Chris Jay of Army of Freshmen once said, “If experience can be considered a currency, then I am a rich man.”

And I agree.

Probably the worst thing about living and working in the PRC, apart from the general weirdness of it all, is the government-sanctioned internet censorship. Facebook, Twitter, Flickr, You Tube and most blogging sites, including WordPress, are blocked, which makes social networking a constant game of cat n mouse. For this reason, combined with my own general laziness, my blogging over the next nine months or so may be a little sporadic, so please try to stick with me!

 

 

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About cmsaunders

I am a writer. I write. My dark fiction has appeared in Asphalt Jungle, Raw Nerve, Roadworks, Dark Valentine, Screams of Terror, Shallow Graves, Fantastic Horror, Unbroken Water and several anthologies. My first book, Into the Dragon's Lair – A Supernatural History of Wales was published in 2003, and I have also worked extensively in the freelance journalism industry, contributing features to numerous international publications including Fortean Times, Bizarre, Urban Ink, Loaded, Record Collector, Maxim, Nuts, and a regular column to the Western Mail newspaper. I lived in China for over five years where I taught English during my search for enlightenment, before moving back to the UK in January 2013 to work for a men's lifestyle magazine. I was senior writer on Forever Sports magazine and associate editor at Coach magazine, before leaving to chance my arm in the world of pro freelance. In recent times I have devoted more time to dark fiction, my latest offerings being the contemporary ghost story Sker House and No Man's Land: Horror in the Trenches. I am represented by Media Bitch Literary Agency and drink far too much coffee. View all posts by cmsaunders

6 responses to “Going Back to China.

  • emmajne

    Hope you manage to get round firewall Chris, am enjoying your blog! Do you know anyone in Changsha?

    Like

    • cmsaunders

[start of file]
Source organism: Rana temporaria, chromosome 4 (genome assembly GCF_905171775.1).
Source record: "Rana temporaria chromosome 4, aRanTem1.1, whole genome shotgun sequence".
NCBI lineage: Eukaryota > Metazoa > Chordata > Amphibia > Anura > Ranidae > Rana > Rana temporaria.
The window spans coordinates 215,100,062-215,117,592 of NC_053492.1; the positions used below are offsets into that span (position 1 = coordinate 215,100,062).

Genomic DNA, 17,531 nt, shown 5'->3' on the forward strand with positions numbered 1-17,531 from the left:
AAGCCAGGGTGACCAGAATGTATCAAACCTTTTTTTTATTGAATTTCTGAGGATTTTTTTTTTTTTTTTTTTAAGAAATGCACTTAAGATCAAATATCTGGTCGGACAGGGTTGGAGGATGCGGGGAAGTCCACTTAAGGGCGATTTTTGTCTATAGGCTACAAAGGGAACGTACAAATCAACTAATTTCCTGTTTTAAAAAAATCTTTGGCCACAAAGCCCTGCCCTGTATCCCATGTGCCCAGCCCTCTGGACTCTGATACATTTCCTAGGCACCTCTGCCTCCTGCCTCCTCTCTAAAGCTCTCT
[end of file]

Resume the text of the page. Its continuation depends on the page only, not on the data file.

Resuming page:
Thanks Ems! Yes, I lived in Changsha before, then moved to another city in Hunan, now going back to CS. Its one of the better cities i have been, if you can put up with the snakes and spicy food!

      Like

  • Tammy Maas

    Have a safe journey. I’ll be waiting for the next post no matter how long it takes. You live a facinating life and I really enjoy seeing the pictures and hearing about your experiences. You are like a lost soul wandering around the world looking for something…..but you don’t what it is yet. You would make an exceptional book character : )

    Like

    • cmsaunders

      Thanks, Tammy! Actually, that is what I feel like most of the time. I am sure the answers will come eventually. In the words of the great Whitesnake… I don’t know where i’m going, but I sure know where I’ve been! U take care, too.

      Like

  • guylucaswrites

    I’m really enjoying your blog. It sounds like you are living the life that I am aiming for. As a teacher I have contemplated Japan but have never been. Have you, or do know of people who have? Congrats on the job, btw!

    Like

    • cmsaunders

      Hi Guy, thanks for your kind words, and your comment! Yes, I know a few people who have lived and worked in Japan. The main difference, I think, between working in Japan and China, is that there are more employment opportunities in China.

      Like